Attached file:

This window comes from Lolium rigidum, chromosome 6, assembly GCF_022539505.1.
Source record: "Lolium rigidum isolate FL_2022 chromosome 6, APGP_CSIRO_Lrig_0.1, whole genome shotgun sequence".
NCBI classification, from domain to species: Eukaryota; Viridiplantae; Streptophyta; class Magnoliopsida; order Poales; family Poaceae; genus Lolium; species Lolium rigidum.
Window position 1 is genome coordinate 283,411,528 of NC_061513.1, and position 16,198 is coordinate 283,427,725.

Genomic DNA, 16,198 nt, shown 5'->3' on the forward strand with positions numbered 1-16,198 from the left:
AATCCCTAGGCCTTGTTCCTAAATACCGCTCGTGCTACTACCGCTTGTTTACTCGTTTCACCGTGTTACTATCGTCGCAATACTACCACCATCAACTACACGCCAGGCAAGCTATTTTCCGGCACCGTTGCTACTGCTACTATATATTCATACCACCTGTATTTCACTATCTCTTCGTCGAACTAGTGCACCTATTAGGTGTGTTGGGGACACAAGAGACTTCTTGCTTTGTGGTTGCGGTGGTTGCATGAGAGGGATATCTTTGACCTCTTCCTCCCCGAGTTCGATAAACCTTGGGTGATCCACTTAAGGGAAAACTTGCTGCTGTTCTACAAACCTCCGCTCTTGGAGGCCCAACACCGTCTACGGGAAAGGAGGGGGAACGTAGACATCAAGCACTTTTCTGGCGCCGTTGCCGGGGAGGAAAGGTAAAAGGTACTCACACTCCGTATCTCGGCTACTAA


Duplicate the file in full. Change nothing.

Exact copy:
This window comes from Lolium rigidum, chromosome 6, assembly GCF_022539505.1.
Source record: "Lolium rigidum isolate FL_2022 chromosome 6, APGP_CSIRO_Lrig_0.1, whole genome shotgun sequence".
NCBI classification, from domain to species: Eukaryota; Viridiplantae; Streptophyta; class Magnoliopsida; order Poales; family Poaceae; genus Lolium; species Lolium rigidum.
Window position 1 is genome coordinate 283,411,528 of NC_061513.1, and position 16,198 is coordinate 283,427,725.

Genomic DNA, 16,198 nt, shown 5'->3' on the forward strand with positions numbered 1-16,198 from the left:
AATCCCTAGGCCTTGTTCCTAAATACCGCTCGTGCTACTACCGCTTGTTTACTCGTTTCACCGTGTTACTATCGTCGCAATACTACCACCATCAACTACACGCCAGGCAAGCTATTTTCCGGCACCGTTGCTACTGCTACTATATATTCATACCACCTGTATTTCACTATCTCTTCGTCGAACTAGTGCACCTATTAGGTGTGTTGGGGACACAAGAGACTTCTTGCTTTGTGGTTGCGGTGGTTGCATGAGAGGGATATCTTTGACCTCTTCCTCCCCGAGTTCGATAAACCTTGGGTGATCCACTTAAGGGAAAACTTGCTGCTGTTCTACAAACCTCCGCTCTTGGAGGCCCAACACCGTCTACGGGAAAGGAGGGGGAACGTAGACATCAAGCACTTTTCTGGCGCCGTTGCCGGGGAGGAAAGGTAAAAGGTACTCACACTCCGTATCTCGGCTACTAA